Google I/O is over for this year, so it's back to the usual Android concerns for the time being, like finding the best new apps. You wouldn't want to miss anything, which is why the Google Play App Roundup exists. This is where you can find the best in new Android apps and games. Hit the links to load up the Play Store directly.
This week there's a new way to learn to code, a game that you will love/hate, and an abstract puzzler.
The Android version of Udacity has been a long time coming. The freemium technology education service has a website that anyone can use, but having access to course materials on the go is a big part of actually getting through it all. Udacity on Android offers courses like Intro to Java, Applied Cryptography, and Android development (which is fitting). Best of all, you can take any course for free.
The app is laid out as a series of scrollable rows in each course category. There are a few dozen courses with more being added on a regular basis. Oddly, there isn't a search function that I could find, but there isn't enough content that it's a must-have, I suppose. You'll have to create a free Udacity account (which can be done entirely in the app) to add a course to your roster. You can always access that with the button in the upper right corner.
This is the first release of Udacity on Android, and the developers have said up front that there are a few features missing that will be added in short order. For example, the videos that make up the courses are only available when you have an internet connection. Offline caching will be added soon, though. Some of the lessons also consist of quizzes about what you've learned about in the video lessons up to that point. This is another feature not currently working on Android. If you want to do the quizzes,. you'll need to use a browser. Although, the programming courses require the use of desktop software anyway. It's not the end of the world, and the devs are planning to clean this stuff up.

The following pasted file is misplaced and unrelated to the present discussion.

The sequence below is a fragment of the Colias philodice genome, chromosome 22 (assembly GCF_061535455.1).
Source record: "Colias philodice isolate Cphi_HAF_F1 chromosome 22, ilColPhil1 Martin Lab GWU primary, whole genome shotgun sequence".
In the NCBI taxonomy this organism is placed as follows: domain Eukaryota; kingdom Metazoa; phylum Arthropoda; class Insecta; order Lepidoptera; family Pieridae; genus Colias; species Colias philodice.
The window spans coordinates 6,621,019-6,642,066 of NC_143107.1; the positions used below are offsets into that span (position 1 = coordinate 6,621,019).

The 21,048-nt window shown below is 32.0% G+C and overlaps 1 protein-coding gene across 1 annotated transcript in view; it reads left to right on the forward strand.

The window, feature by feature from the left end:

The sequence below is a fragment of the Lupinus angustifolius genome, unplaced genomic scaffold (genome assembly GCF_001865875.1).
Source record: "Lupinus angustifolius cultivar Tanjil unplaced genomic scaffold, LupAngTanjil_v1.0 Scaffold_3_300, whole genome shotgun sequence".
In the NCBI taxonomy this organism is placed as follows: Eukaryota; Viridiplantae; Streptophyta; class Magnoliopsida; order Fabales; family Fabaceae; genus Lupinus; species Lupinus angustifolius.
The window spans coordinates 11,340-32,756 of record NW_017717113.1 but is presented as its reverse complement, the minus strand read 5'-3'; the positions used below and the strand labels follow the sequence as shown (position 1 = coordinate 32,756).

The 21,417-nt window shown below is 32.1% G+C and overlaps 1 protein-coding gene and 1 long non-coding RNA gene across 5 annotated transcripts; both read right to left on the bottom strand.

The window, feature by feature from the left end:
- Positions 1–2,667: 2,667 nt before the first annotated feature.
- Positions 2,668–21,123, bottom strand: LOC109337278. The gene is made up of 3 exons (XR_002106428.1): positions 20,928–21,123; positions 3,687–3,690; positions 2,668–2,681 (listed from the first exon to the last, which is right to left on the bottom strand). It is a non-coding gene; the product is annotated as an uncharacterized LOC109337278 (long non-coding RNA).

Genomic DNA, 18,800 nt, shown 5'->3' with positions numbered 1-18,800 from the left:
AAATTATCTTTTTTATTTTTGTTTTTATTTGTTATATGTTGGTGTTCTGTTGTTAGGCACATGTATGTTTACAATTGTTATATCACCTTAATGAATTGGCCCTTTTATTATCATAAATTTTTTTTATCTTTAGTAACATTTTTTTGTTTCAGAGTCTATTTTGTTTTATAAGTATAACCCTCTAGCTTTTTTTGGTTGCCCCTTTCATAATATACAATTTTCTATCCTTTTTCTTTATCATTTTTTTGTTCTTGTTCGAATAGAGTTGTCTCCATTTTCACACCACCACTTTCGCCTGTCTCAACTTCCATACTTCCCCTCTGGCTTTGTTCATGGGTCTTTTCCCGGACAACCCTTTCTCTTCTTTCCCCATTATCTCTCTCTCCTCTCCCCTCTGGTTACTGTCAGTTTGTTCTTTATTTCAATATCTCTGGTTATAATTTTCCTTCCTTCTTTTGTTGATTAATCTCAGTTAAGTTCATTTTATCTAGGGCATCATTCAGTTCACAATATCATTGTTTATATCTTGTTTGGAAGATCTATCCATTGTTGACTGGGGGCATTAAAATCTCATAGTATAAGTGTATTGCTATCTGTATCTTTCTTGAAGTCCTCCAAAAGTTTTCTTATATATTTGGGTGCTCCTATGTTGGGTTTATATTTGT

The videos themselves are well-made with plenty of examples and almost excessively gentle instructors with disembodied hands. The basic courses won't take more than an hour or so to get through if you're just watching the videos. It's a lot more when you incorporate the projects associated with each course. The advanced classes contain several months of coursework.
You can do all of this for free, but if you need one-on-one help from instructors, in-depth reviews of your work, or a certificate at the end of your training, you have to pay the subscription fee. Most of the intro courses don't have this option, but the more valuable advanced ones do, and it's a bit spendy. Many of them are $150 per month and are expected to take 2-3 months to complete.
Despite a few missing features, Udacity looks like a cool way to learn a new skill on your Android device. I like that all the classes are available for free, and focusing on this one area of education ensures a high quality experience.
Here we have the latest in a long line of games that will make you hate yourself just a little bit. If you've ever subjected yourself to Super Hexagon, you know the feeling I'm talking about. Wave Wave has a single control input. If only your fingers would tap at the right time, everything would be fine, but no. This game seriously angries up the blood.
All you have to do is press and hold on the screen to control the line traversing the psychedelic triangular world. When your finger is on the screen, it rises at a 45-degree angle. Let go and it falls at the same angle. Your goal is to avoid running into the triangular barriers placed randomly in your path, but you always have to stay toward the middle of the screen or you're disqualified for running into the barriers at the top and bottom.